A ban on singing "Happy Birthday" lasted all of four days at Chesterfield Elementary School after angry parents bombarded the school with complaints.
"Singing is not permitted due to the sensitivity of all student beliefs," wrote Principal Jodi Davidson in a letter to parents dated August 13.
On August 23 Davidson sent another letter reversing the policy noting that students "are permitted and encouraged to sing the happy birthday song in the classroom."
However, students will not be permitted to sing the traditional song in the cafeteria and all birthday treats must be individually inspected by the school nurse.
"We have lots of students who celebrate birthdays on the same day and we just didn't want to have the loud chaos that happens in the cafeteria," Davidson told KSDK television. "That should be a calming environment so that it's safe for all students and they can celebrate their birthdays with their classmates and friends."
Kim Cranston, a spokesperson for the Rockwood School District, told FOX News Radio, the initial ban on the birthday song was meant to protect the students.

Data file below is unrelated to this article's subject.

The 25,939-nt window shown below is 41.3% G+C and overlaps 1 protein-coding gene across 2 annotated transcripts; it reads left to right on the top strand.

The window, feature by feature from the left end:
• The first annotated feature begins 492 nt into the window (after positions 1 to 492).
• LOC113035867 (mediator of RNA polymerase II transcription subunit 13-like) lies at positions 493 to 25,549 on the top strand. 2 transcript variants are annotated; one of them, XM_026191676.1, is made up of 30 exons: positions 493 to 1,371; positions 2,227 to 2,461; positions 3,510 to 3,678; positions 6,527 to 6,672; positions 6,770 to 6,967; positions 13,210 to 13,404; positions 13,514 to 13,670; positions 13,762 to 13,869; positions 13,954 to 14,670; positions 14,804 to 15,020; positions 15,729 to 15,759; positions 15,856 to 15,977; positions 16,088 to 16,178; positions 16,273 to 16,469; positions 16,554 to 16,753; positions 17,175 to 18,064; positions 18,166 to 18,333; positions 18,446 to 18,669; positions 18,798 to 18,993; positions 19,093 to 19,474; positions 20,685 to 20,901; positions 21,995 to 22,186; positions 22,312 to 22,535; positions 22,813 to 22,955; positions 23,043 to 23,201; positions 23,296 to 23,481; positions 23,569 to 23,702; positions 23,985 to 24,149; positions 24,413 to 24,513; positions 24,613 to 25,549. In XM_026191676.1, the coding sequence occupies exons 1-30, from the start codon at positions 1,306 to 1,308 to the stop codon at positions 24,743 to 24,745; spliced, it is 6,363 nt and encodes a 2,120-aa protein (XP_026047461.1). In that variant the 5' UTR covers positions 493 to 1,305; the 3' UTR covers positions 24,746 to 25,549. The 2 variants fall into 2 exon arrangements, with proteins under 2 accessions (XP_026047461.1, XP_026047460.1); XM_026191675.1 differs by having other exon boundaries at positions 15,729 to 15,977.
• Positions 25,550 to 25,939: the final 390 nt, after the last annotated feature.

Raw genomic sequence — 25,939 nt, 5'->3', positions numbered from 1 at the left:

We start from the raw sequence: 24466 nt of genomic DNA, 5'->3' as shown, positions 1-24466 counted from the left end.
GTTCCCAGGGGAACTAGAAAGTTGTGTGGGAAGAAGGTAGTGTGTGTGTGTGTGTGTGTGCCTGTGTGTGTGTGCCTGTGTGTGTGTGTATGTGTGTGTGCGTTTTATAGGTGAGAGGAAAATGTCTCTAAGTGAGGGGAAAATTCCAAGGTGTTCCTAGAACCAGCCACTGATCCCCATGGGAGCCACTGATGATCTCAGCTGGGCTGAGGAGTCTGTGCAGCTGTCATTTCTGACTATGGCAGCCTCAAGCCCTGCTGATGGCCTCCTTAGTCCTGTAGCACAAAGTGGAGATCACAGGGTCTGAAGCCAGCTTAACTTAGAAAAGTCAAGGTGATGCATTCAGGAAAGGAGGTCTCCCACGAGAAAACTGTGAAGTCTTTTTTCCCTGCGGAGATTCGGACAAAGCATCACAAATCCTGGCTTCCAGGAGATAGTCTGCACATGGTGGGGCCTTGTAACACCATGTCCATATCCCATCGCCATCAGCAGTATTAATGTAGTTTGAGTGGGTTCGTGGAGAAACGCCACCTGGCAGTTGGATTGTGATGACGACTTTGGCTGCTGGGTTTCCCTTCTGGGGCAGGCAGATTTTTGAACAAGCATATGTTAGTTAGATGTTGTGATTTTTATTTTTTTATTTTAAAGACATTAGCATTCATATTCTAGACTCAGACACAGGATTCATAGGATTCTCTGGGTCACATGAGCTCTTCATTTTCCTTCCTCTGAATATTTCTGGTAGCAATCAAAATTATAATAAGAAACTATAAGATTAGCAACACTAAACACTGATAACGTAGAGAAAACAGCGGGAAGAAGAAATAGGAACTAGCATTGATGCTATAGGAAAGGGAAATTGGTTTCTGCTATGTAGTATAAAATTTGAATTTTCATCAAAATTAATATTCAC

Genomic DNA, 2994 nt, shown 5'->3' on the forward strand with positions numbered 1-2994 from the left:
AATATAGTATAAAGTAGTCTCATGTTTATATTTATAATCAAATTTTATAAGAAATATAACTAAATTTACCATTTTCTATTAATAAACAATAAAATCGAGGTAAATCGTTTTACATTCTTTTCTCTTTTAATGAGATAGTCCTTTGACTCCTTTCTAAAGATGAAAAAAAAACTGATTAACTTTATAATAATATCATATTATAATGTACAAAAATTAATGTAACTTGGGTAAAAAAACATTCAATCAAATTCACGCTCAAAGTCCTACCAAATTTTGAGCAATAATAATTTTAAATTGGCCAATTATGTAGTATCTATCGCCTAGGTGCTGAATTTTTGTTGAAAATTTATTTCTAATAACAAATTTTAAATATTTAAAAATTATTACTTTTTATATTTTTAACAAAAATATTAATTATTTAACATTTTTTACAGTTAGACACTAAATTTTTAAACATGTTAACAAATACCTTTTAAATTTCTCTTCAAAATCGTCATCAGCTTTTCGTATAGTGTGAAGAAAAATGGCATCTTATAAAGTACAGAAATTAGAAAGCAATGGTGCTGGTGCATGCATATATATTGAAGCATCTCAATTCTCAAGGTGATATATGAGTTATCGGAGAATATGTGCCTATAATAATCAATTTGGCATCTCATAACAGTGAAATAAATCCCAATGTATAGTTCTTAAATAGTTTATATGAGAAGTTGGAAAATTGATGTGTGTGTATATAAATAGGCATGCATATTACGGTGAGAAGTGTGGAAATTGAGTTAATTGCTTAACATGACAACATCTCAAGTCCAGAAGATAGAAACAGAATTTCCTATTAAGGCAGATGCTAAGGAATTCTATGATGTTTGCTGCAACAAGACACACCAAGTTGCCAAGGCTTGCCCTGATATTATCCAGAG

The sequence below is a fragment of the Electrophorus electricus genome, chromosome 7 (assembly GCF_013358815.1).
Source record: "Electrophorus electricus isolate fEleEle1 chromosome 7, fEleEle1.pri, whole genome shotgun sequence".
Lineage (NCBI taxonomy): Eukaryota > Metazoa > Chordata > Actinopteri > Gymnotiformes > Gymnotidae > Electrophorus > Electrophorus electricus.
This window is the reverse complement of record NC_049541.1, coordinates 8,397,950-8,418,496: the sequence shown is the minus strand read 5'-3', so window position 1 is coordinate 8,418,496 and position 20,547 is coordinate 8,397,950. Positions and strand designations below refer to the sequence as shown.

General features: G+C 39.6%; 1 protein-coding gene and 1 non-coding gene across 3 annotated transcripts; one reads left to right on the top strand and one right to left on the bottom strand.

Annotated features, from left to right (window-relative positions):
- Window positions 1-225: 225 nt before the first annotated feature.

"One of the things that she (Davidson) had explained to me is they always want to be sensitive to all children," Cranston said. "And there are some children in their school - as there are in many schools - who don't participate in holiday or birthday celebrations."
Cranston said to her knowledge there had been no prior complaints about the singing of the "Happy Birthday" song.
As for the inspections of the birthday goodies?
"We have to be especially careful with children with allergies," she said.
While cupcakes and other pre-packaged treats are allowed, the school also encourages non-food related items to be distributed for birthday celebrations.
Among the "non-food" related items suggested by the principal are pencils, erasers, book marks, and book donations to the class library.
The school district acknowledged the situation could have been handled a bit more delicately.
"Mrs. Davidson has freely admitted that she didn't communicate that very well," Cranston said. "She has apologized."